Astrophysicists used data from NASA’s Chandra X-ray Observatory in conjunction with radio observations and computer simulations to find the origin of one of the mysterious features that have been observed in the Perseus galaxy cluster.
The Perseus cluster, named for its host constellation, is one of the most massive nearby clusters, spanning 11 million light-years across and located about 240 million light-years away. It is also the brightest one in X-rays. These X-rays are emitted by its hot gas that reaches temperatures that average to tens of millions of degrees. Previous Chandra X-ray observations have revealed a number of structures in this gas, like vast bubbles blown by the supermassive black hole in the centre of the cluster and an enigmatic feature known as “bay”. Radio observations using the Karl G. Jansky Very Large Array have shown that the bay is not associated with black hole activity.
In an attempt to explain the nature of this bay, astronomers took new, more detailed Chandra observations and combined them with computer simulations. In one of these simulations, gas in a cluster similar to Perseus, is settled into two components, a “cold” central region with temperatures around 30 million degrees Celsius and a surrounding zone where the gas is three times hotter. Then a small galaxy cluster with mass around a thousand times the mass of our Milky Way passes nearby the cluster causing a gravitational instability that creates an expanding spiral of cold gas. 2.5 billion years later, vast waves form and roll at its periphery for hundreds of millions of years before dissipating. Matching the detailed characteristics of the Perseus cluster we observe in X-rays with those produced in the simulation, astronomers think that the bay feature in Perseus has been created by the same mechanism used in the simulation.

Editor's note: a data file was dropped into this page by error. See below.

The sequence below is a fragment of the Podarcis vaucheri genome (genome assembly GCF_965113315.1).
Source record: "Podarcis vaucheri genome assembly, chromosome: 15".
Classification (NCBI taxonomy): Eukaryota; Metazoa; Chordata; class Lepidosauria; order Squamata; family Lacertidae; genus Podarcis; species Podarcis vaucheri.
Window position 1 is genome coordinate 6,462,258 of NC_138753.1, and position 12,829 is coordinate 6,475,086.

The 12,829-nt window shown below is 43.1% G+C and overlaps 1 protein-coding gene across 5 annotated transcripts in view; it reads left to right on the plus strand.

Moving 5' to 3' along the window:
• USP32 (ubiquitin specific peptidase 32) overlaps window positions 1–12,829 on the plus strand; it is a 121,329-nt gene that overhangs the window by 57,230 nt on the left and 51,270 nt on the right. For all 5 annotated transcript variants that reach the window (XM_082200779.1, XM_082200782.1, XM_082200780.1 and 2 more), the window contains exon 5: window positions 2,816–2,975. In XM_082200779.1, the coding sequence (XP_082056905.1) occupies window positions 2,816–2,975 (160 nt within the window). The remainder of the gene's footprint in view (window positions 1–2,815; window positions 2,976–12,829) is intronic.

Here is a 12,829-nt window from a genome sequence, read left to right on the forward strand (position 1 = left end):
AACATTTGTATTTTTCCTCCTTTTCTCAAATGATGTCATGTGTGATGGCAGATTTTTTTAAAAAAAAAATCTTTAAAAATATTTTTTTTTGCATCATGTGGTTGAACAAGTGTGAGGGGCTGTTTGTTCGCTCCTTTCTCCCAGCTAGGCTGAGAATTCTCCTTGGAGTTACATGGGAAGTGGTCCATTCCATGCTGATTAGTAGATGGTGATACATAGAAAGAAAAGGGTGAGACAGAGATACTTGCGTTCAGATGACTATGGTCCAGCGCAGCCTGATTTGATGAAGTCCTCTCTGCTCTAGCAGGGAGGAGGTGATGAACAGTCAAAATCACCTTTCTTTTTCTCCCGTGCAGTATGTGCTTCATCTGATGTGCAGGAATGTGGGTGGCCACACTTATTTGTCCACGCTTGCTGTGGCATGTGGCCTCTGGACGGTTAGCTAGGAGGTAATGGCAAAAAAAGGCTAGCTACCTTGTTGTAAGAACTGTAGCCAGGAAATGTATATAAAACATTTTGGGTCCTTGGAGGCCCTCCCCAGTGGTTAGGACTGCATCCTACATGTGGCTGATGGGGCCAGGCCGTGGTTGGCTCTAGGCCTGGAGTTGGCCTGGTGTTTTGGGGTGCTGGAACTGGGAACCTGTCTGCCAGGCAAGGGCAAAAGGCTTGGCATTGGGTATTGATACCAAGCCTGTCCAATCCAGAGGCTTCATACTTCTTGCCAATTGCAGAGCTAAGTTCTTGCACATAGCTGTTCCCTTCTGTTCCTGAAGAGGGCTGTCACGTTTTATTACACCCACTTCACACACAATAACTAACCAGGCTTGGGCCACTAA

The researchers also detected similar features in other galaxy clusters, Centaurus and Abell 1795. The size of these features seems to be associated with the strength of the cluster’s magnetic field. If the field is weak, the waves reach much larger sizes than those observed. If too strong, they don’t form at all.
This study allows astronomers to study the magnetic field of these galaxy clusters, a measurement that is impossible to make by any other means.
Publication: Parker et al. 2017